It started so well, with a destination close enough to where I’d been before that I had no worries. A simple run. And so I went blithely along, without a care in the world, missed the left turn in Albuquerque, and took my readers to Howlerville. It didn’t matter than this was an imaginary trip to the past, to a place that existed only in fantasy. I had an error, and any reader that knew something about addressing nobles would have their suspension of disbelief burst like a soap bubble.
It was in the story The Girl with the Emerald Eyes. The nobles go by Lord Darcy and Lord Craven, and all the commoners say “m’lord.” Except that Lord Craven rules a dutchy.
Those in the know are groaning. For those who aren’t, someone who rules a duchy is usually a duke or duchess, and the proper forms of address would be Duke Darcy and Duke Craven, and all the commoners would say “your grace.” At least, that’s the case of England, and when someone thinks of a medieval fantasy, it usually draws heavily on merry old England and not, say, Russia.
Worse, I knew this, for what passes as my magnum opus are a couple of action/adventure novels set in a 14th Century Europe that never was, where there are dukes, and commoners say “your grace.” It didn’t even occur to me until I was doing some final research before publishing the first novel, and realized I should have made a left turn in Albuquerque.
The revised version is already uploaded, and hopefully will be available around noonish today, so maybe no one will notice. To those who have, my apologizes.
That’s the problem with time travel, even the imaginary type where we journey to the past in historical fiction, or close enough to it that the danger of stupid errors lurk at every turn. And woe to the writer who stumbles into their clutches!
There is only one hope of escape: research. For historical novels that means everything. Not just historical figures, when they lived, what they looked like, their personalities, and such. We also have to know about clothing, weapons, food, attitudes, names, the minutia of day to day existence, and so forth and so on. That also includes manners and forms of address. This is why I’m currently going through two books on the 14th Century. However, there’s another problem: The past isn’t just a specific time, it’s also a specific place.
For instance, let’s say that our imaginary time machine plops down in 1630 New Amsterdam, but we were headed for 1630 St. Augustine. Some of our preparation would remain valid, but much would be for Spanish colonial Florida, and not a Dutch town on the Hudson River. In the same way, if we’re planning an imaginary trip to the 1920s, and study by reading F Scott Fitzgerald, that’s not going to help much if we land on a farm in Nebraska. Same time; different worlds. If we think that we can apply, say, 17th Century England to 17th Century Scandinavia, it doesn’t matter that both are in 17th Century Europe, the cultures are going to be different.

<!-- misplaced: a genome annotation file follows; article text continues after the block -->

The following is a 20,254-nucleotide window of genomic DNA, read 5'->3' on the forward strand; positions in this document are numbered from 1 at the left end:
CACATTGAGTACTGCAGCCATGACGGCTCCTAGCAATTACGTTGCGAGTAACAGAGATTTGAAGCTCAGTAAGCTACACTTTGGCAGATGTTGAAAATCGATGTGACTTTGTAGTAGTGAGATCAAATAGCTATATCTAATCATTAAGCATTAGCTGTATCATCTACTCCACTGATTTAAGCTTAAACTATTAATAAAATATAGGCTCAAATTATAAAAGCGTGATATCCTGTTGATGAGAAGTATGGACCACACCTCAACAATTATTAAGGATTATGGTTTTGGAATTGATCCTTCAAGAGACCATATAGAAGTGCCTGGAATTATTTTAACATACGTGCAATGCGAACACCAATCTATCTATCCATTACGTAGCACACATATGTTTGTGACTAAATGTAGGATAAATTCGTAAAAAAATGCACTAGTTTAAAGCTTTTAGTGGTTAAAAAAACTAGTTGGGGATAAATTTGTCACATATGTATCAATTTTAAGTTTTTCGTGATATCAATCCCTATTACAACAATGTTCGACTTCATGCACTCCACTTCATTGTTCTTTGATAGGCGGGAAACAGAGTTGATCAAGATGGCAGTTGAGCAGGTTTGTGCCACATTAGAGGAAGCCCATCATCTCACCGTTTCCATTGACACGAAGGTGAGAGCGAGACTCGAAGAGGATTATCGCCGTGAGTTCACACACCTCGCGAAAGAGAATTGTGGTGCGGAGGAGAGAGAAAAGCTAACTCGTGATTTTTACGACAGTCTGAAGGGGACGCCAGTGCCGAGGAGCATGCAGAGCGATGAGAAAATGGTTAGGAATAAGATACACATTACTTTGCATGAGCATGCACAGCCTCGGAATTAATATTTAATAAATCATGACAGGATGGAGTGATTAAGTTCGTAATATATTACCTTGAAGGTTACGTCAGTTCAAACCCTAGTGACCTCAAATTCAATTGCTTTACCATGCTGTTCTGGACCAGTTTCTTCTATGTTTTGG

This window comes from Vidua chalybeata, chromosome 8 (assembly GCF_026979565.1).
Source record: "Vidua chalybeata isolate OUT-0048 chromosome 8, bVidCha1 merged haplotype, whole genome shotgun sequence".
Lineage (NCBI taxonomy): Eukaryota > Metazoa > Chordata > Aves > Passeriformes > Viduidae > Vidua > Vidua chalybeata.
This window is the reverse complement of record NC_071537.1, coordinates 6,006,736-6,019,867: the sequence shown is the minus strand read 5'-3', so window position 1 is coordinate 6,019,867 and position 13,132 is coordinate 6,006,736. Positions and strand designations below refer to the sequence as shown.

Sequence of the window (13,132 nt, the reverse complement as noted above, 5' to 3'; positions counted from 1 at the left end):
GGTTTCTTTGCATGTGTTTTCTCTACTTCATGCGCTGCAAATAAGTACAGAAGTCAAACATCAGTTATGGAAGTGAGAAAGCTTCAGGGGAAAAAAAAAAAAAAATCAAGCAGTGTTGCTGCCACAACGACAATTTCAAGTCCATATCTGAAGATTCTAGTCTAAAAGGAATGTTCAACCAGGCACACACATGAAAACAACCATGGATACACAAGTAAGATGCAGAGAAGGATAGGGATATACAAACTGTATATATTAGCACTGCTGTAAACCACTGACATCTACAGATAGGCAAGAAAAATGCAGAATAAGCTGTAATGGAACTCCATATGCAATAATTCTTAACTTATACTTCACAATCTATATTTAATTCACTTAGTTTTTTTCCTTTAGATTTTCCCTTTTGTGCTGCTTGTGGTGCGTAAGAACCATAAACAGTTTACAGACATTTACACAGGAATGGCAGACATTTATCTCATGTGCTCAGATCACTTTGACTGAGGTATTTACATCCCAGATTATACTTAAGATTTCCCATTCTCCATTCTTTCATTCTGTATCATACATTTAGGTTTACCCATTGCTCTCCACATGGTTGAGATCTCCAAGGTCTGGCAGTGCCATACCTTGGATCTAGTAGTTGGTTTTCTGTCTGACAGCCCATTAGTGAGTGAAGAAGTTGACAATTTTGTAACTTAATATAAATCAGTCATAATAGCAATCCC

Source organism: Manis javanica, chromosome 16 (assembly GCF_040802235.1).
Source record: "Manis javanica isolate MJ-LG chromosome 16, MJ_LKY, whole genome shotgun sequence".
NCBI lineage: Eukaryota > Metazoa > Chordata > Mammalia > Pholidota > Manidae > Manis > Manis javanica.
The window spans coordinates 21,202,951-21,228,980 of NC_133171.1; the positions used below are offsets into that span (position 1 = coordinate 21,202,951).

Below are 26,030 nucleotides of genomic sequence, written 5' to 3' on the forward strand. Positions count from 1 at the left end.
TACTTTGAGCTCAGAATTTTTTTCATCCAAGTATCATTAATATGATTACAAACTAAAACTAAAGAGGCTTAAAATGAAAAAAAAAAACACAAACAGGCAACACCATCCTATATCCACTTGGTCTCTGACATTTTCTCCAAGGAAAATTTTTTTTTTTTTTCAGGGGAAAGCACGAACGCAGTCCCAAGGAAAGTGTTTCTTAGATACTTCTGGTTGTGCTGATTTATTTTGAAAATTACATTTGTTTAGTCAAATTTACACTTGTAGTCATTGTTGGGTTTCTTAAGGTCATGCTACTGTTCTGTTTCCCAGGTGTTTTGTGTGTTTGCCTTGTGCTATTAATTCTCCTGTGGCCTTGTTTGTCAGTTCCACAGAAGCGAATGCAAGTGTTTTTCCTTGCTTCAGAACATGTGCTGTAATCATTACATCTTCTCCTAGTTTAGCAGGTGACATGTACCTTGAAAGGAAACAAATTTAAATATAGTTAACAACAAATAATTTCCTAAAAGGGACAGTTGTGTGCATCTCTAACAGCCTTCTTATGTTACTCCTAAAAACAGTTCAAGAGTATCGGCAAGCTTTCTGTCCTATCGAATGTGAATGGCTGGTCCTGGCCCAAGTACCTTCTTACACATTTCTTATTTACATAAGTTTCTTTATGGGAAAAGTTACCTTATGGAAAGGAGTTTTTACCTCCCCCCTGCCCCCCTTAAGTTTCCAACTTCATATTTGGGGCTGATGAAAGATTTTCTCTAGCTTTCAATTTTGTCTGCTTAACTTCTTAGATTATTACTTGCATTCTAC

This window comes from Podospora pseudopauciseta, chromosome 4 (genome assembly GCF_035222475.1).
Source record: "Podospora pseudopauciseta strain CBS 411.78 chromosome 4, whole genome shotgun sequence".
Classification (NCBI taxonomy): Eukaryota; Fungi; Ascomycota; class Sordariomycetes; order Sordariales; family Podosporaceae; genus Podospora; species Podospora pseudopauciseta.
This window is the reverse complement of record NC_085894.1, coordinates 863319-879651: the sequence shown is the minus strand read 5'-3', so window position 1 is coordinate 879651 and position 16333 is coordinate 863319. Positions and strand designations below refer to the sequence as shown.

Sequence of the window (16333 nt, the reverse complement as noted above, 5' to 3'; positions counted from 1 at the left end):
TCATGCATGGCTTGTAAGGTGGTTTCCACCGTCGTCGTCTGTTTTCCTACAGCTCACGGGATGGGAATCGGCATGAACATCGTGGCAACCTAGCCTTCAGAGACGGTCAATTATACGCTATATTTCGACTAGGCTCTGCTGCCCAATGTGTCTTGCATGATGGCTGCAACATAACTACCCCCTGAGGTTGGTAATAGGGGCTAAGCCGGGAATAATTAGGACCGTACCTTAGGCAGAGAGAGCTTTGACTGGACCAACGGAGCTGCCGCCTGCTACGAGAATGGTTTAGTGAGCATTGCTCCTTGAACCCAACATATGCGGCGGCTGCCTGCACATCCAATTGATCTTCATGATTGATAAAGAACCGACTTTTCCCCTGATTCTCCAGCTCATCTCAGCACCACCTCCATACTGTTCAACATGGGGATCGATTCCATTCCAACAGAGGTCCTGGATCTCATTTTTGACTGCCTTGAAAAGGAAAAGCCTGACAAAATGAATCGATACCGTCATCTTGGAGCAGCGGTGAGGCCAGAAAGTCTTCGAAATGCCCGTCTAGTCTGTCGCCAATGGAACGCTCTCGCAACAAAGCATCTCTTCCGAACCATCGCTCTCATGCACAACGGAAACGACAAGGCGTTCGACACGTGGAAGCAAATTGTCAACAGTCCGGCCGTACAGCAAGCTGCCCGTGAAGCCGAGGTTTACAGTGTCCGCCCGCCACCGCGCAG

This is why, while reading a book and seeing a certain custom from 18th Century France applied to 18th Century England, I knew this didn’t hold true. England isn’t France (to which both the English and French exclaim “Thank God!”). When a writer researches a given time, they must narrow it down to a specific place as well.
How to research it is the problem. If you, like me, concoct an imaginary kingdom, you can pattern it after one from real history. I ended up heavily relying on Society for Creative Anachronism sources, as well as histories and accounts of medieval life. Odds are I still have a few howlers (the duke Lord Craven, anyone?), which is why I’m reading these books, just to make sure.
Sources can vary. There’s books of etiquette that go back nearly four thousand years, and they can be enlightening. Grab a book of etiquette from 1910, and you might be amazed at how much has changed in the last century. Then there’s travelogues, like Tocqueville’s Democracy in America or Milfort’s memoirs of his travels in the Creek nation, or the Hernando de Soto accounts. Even here you have to be careful, for different accounts have different degrees of accuracy. There’s also diaries and letters if you can get them. My favorite is found in Terry Jones’ Medieval Lives, where a medieval wife writes to her husband with a list of a few things to pick up, including weapons and material to fend off a siege (neighbor problems can be such a pain). Records, like census records, help with names, as do court records, which can also give insight into laws and what was happening in the community. There are histories, of course, but remember: Historians can, and do, make mistakes. The closer you can get to original documents, the better.
There’s also old recipes; period books on construction; on self defense; on military theory; really, anything that touches what you need to create an effective illusion of the past. Don’t forget archeological data. Like those Egyptian mummies with traces of cocaine and nicotine in their bodies, but no one’s found coca leaves or tobacco in the tombs, not even in paintings on the walls. Don’t forget maps, either, or surveys, the latter which can provide you with information on the flora at the time of the survey.
If all this sounds like work, you’re right. Even imaginary time travel is hard. If you, like me and many others, enjoy researching this stuff, it’s pretty cool. But if not, you either have to grit your teeth and get though it, or write something else.
Then, when you’ve checked all you can, and release the manuscript for the world, you still might have a howler slip through the cracks. Rest assured that someone will see it and point it out. Loudly.
Time travel, even the imaginary sort, isn’t for the faint of heart. And if your imaginary time machine drops down by the Mississippi about three to four thousand years ago, and you find some Egyptians rowing up river, double check your map and make sure you took that left turn in Albuquerque.